Here is our hotel, the Howard Johnson. We were originally given a room with a view of the parking lot, but on the plus side it had a bidet and a very cozy looking king bed. Minutes later we were for some reason in a room with a terrific view, but no bidet and what I would consider to be less cozy double beds.
Speaking of learning curves- we had to request towels, an iron, an outlet adaptor, an iron that would work, and somehow both drenched ourselves trying to figure out how the shower worked so C could wash her feet.
If I had it to do over, knowing that it wasn't just me, something like the Hilton or Marriott would have provided more options at night, a nice pool, etc.

We wanted to pick up a few Dutch words, and I certainly wanted to avoid busting out Spanish, a habit from basically all of my trips for the last two years being to Spanish speaking countries. But we swear we kept hearing Spanish words, and it turns out everyone here learns FOUR languages: Dutch, Papiamente, English, and Spanish. So we pretty much got by on three Dutch words: thanks (danke), thanks sweetie (danke dooshie), and sale.

Car anecdote #2- in the three days I was home for Christmas in Ft. Lauderdale all I could do was roll my eyes at the constant bickering whenever my parents would drive somewhere. My dad was always hot, and my mom constantly cold. "He must be going through menopause" was one quip.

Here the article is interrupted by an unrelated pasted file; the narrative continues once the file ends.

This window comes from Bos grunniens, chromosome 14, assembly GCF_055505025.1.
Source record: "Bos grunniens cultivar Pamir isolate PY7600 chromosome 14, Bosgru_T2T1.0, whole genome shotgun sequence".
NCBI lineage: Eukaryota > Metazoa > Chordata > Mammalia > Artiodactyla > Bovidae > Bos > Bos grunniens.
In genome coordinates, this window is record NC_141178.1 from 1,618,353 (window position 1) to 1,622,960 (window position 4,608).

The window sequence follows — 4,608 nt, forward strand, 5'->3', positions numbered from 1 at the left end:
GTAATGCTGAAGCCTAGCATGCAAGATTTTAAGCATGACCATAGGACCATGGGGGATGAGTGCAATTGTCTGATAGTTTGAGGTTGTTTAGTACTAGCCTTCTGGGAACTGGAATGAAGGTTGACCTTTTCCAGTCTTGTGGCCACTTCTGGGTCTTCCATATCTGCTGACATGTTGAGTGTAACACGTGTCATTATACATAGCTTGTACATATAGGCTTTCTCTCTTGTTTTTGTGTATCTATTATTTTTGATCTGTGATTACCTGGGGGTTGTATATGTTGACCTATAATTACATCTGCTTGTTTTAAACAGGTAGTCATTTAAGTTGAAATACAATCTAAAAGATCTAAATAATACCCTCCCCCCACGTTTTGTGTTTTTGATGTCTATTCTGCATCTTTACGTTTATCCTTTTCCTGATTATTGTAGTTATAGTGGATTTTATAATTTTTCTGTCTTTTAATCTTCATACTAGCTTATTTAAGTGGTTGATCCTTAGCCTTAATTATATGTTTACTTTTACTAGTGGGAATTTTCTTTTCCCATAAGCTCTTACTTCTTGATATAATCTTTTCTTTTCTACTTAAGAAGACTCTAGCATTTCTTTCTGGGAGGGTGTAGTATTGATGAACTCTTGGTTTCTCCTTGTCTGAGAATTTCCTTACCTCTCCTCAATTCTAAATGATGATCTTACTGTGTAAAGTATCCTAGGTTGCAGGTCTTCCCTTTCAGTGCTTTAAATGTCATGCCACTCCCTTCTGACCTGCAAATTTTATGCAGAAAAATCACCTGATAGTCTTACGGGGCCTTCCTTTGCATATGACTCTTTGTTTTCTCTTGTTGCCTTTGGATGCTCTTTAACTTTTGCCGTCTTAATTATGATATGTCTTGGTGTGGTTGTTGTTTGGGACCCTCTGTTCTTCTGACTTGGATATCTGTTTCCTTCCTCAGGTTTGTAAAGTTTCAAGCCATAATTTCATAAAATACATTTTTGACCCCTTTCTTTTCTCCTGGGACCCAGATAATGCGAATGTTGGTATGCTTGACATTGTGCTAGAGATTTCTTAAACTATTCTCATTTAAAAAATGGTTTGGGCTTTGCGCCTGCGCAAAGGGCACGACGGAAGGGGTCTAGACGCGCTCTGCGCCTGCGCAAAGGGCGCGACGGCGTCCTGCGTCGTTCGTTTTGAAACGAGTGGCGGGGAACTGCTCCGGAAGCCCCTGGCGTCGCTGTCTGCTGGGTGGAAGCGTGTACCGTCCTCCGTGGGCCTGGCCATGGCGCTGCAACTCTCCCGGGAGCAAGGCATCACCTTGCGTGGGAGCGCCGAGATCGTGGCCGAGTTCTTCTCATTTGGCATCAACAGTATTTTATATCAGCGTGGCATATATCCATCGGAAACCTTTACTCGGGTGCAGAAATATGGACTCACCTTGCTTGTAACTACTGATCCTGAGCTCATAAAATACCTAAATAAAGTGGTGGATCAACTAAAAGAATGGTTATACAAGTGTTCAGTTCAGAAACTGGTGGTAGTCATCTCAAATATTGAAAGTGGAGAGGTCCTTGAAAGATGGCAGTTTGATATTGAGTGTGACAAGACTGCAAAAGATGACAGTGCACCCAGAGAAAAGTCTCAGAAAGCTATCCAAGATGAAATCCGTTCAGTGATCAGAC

Let me tell you, Curacao was warm and humid. Nothing bad, but warm nonetheless. In fact the AC temperature knob didn't even have heat as an option- just a blue line, no red. Now I've been out in scrub woodlands for days at a time in Heat Cat 5 conditions in a chemical suit wearing 50 pounds of equipment, where if grown men weren't passing out, it would at least dehydrate you enough to feel like you were giving birth when going to the bathroom. So that being said, I was on vacation, dammit.
Driving around in our little Toyota, the engine couldn't be on more than 5 minutes without Christie turning off the AC, and cracking her window about 2 inches to compensate. This as I would be desperately trying to get air flow to my pits and keep the sweat from my brow from dripping into my eyes and running us off the road. How is it that I was the Jamaican who grew up in South Florida and she the person who has never lived anywhere but Idaho? Odd.

At Blauwbaai (Blue Bay) beach

Daaibooi beach

We discover Playa Kalki

A wonderful dinner at Belle Terrace in the Avila Beach Hotel
What you see on my plate is the local dish, Keshi Yena- originally a whole, round dutch Gouda cheese stuffed with ground meat, olives, unions, prunes, herbs and spices.
We also split the cold garlic soup, C had the tuna steak, and we got a free bottle of wine. Finished off with mojitos to the sound of gentle waves coming into the white sand bay. Almost a perfect day.